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Ho Math Chess Research and Articles > Ho Math and Chess Invents Dotted Arabic Numerals to Teach Children How to Add or Subtract

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29 Dec 2007

Using Dotted Arabic Numerals to Teach Children How to Add or Subtract

Frank Ho

Founder and Teacher of Ho Math and Chess Learning Center


Children especially at kindergarten or preschool learn how to add or subtract by starting using concrete objects, only after they have understood the concept are they ready to move in to using the Arabic numerals to do abstract work.

Some children move smoothly from playing manipulatives such as blocks, stickers, counters etc. concrete objects to abstract symbols and the connection from concrete objects to abstract symbols is frequently successful. Children normally do better by using nonsymbolic arithmetic such as counting on dots to figure out the total than actually adding Arabic numerals. Some children do not seem to make the transition from counting the concrete objects to Arabic numerals smoothly but they could use dots to do arithmetic very well, so is there a link between the nonsymbolic arithmetic and Arabic numerals such that more children can make the transition more smoothly? Ho Math and Chess invented Dotted Arabic numerals to make the transition and connection from counting concrete objects to adding and subtracting of Arabic numerals an effective means of connection.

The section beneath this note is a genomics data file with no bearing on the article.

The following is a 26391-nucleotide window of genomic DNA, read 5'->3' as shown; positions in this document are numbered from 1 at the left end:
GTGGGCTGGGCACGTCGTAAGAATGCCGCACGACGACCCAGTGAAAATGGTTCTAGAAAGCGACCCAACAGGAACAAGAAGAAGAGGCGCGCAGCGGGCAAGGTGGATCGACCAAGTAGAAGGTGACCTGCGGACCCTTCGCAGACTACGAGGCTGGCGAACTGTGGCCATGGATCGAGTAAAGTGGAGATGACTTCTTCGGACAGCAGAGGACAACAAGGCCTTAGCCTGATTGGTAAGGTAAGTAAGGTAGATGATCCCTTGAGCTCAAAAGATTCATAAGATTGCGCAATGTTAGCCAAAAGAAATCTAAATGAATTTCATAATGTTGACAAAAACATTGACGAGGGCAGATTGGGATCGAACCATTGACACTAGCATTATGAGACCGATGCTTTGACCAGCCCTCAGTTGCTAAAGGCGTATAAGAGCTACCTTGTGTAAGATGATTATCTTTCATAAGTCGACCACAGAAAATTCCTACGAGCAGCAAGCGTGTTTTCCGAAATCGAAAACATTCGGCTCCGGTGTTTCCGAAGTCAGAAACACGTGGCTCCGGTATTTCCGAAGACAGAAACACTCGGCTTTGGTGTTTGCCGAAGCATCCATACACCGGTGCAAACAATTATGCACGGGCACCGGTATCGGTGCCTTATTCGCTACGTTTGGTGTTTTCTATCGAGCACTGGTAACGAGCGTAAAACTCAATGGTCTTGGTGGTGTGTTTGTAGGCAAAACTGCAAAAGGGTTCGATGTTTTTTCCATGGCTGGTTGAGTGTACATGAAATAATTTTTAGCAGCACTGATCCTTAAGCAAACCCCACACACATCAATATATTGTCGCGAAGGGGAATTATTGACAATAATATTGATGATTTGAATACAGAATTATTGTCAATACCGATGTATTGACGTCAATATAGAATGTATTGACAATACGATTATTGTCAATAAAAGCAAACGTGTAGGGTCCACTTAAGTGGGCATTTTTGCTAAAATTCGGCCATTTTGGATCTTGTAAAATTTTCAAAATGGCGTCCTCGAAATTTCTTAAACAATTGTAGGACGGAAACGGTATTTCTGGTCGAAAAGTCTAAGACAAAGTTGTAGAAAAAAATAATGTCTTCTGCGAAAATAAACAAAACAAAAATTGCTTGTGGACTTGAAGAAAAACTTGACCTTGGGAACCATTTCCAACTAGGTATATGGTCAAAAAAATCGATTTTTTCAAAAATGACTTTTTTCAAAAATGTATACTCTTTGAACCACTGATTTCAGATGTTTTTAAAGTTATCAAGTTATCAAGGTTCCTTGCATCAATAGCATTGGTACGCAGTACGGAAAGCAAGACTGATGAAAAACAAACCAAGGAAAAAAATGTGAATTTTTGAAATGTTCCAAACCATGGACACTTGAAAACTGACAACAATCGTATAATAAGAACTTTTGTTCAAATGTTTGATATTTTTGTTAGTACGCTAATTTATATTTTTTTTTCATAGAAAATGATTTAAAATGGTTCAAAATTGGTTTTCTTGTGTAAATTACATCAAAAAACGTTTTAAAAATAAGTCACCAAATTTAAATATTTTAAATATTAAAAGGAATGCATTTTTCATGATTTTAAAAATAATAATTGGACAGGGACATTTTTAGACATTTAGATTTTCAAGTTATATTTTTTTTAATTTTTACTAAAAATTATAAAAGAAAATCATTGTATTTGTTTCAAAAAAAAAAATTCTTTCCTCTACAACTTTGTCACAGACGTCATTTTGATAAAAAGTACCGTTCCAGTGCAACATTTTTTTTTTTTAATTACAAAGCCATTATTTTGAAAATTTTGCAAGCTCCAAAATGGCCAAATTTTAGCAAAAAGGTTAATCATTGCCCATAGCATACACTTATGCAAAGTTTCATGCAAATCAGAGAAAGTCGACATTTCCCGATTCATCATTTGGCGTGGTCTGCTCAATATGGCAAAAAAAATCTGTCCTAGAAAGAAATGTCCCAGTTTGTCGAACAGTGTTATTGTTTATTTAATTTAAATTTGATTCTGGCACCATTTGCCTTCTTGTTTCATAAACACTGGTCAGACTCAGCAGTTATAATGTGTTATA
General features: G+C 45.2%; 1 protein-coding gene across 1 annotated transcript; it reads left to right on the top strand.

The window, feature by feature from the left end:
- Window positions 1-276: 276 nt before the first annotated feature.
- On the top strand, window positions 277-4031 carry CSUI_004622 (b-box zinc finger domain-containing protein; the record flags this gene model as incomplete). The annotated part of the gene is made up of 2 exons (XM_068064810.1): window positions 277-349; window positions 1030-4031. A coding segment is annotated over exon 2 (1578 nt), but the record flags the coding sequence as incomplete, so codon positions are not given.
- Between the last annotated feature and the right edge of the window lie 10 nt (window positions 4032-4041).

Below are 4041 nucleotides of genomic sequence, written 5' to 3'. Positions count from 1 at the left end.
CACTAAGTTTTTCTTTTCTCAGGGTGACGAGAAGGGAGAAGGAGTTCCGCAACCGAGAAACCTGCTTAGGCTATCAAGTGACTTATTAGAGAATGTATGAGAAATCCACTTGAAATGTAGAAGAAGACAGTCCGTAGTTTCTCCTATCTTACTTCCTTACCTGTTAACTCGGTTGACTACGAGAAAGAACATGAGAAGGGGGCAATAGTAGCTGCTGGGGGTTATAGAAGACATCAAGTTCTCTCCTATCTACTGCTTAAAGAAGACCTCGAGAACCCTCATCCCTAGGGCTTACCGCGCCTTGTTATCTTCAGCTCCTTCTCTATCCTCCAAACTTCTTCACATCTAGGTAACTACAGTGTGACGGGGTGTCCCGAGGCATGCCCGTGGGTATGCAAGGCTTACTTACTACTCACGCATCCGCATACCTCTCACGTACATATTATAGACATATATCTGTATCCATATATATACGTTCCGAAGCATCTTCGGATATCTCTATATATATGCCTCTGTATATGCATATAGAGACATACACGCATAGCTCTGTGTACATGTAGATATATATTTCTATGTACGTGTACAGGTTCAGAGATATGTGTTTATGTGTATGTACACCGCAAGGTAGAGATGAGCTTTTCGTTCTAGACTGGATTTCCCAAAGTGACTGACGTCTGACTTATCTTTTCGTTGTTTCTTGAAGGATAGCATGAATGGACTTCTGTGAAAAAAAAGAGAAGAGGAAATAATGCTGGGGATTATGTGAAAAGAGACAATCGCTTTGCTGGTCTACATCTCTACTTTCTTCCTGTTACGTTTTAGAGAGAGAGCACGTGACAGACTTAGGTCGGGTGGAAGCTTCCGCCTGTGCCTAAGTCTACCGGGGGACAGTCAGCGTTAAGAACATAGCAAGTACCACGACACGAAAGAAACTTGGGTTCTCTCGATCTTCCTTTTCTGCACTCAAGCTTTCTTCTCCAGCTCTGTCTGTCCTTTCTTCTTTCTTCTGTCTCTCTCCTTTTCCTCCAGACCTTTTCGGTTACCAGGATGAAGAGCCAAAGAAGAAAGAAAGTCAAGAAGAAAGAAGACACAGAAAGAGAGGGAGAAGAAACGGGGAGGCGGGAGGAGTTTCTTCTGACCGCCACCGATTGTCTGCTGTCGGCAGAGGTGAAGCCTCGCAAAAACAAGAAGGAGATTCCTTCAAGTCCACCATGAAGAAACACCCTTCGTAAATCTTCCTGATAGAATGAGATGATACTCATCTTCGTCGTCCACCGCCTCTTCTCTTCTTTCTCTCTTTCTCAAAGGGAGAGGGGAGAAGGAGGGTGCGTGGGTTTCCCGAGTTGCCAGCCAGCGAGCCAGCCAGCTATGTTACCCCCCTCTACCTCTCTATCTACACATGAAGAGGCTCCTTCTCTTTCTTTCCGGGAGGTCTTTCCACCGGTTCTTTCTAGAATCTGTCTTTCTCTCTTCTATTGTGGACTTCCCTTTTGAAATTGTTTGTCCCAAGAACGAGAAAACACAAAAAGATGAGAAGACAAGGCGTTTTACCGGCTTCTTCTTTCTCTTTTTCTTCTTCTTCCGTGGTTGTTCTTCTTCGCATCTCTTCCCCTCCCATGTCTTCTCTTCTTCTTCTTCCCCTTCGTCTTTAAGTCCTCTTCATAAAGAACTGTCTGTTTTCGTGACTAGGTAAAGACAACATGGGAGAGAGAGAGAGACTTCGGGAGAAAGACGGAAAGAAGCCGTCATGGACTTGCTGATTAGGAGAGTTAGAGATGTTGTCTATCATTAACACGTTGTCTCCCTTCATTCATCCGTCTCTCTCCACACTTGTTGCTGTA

The Arabic numerals are enhanced to train children to learn adding or subtracting by counting dots (or adding numbers to dots such as 7 or 9) marked on Arabic numerals. The advantage is that the number of dots on each Arabic numeral is totally linked to each abstract Arabic numeral. For some children this technique is helpful in learning adding or subtracting numbers much quickly. It also helps children see that 7 = 5 + 2 and 9 = 5 + 4, 6 = 4 + 2 etc. The interrelationship between numbers is very clear to children by using this set of “training” numbers before they can completely use Arabic numerals abstractly. More details can be found at www.mathadchess.com.

Frank Ho


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